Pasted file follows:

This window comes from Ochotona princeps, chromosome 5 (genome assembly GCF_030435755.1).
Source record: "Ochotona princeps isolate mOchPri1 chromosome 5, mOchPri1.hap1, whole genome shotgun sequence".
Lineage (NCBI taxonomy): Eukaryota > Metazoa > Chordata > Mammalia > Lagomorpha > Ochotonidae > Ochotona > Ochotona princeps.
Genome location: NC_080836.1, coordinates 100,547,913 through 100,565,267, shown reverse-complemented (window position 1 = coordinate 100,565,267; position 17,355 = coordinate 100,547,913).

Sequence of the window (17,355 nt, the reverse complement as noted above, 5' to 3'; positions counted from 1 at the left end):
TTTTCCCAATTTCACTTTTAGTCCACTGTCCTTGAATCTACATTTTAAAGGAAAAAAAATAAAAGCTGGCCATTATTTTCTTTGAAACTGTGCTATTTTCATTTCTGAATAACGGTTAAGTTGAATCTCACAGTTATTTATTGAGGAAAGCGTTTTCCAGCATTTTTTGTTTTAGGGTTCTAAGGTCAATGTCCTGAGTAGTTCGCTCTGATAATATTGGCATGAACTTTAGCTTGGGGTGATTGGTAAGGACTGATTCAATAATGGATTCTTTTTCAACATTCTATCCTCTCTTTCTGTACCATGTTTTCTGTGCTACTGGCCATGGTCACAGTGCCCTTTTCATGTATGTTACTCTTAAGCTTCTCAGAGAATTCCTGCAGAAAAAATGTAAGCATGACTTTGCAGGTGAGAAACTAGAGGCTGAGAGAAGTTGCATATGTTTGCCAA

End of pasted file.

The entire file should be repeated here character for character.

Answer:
This window comes from Ochotona princeps, chromosome 5 (genome assembly GCF_030435755.1).
Source record: "Ochotona princeps isolate mOchPri1 chromosome 5, mOchPri1.hap1, whole genome shotgun sequence".
Lineage (NCBI taxonomy): Eukaryota > Metazoa > Chordata > Mammalia > Lagomorpha > Ochotonidae > Ochotona > Ochotona princeps.
Genome location: NC_080836.1, coordinates 100,547,913 through 100,565,267, shown reverse-complemented (window position 1 = coordinate 100,565,267; position 17,355 = coordinate 100,547,913).

Sequence of the window (17,355 nt, the reverse complement as noted above, 5' to 3'; positions counted from 1 at the left end):
TTTTCCCAATTTCACTTTTAGTCCACTGTCCTTGAATCTACATTTTAAAGGAAAAAAAATAAAAGCTGGCCATTATTTTCTTTGAAACTGTGCTATTTTCATTTCTGAATAACGGTTAAGTTGAATCTCACAGTTATTTATTGAGGAAAGCGTTTTCCAGCATTTTTTGTTTTAGGGTTCTAAGGTCAATGTCCTGAGTAGTTCGCTCTGATAATATTGGCATGAACTTTAGCTTGGGGTGATTGGTAAGGACTGATTCAATAATGGATTCTTTTTCAACATTCTATCCTCTCTTTCTGTACCATGTTTTCTGTGCTACTGGCCATGGTCACAGTGCCCTTTTCATGTATGTTACTCTTAAGCTTCTCAGAGAATTCCTGCAGAAAAAATGTAAGCATGACTTTGCAGGTGAGAAACTAGAGGCTGAGAGAAGTTGCATATGTTTGCCAA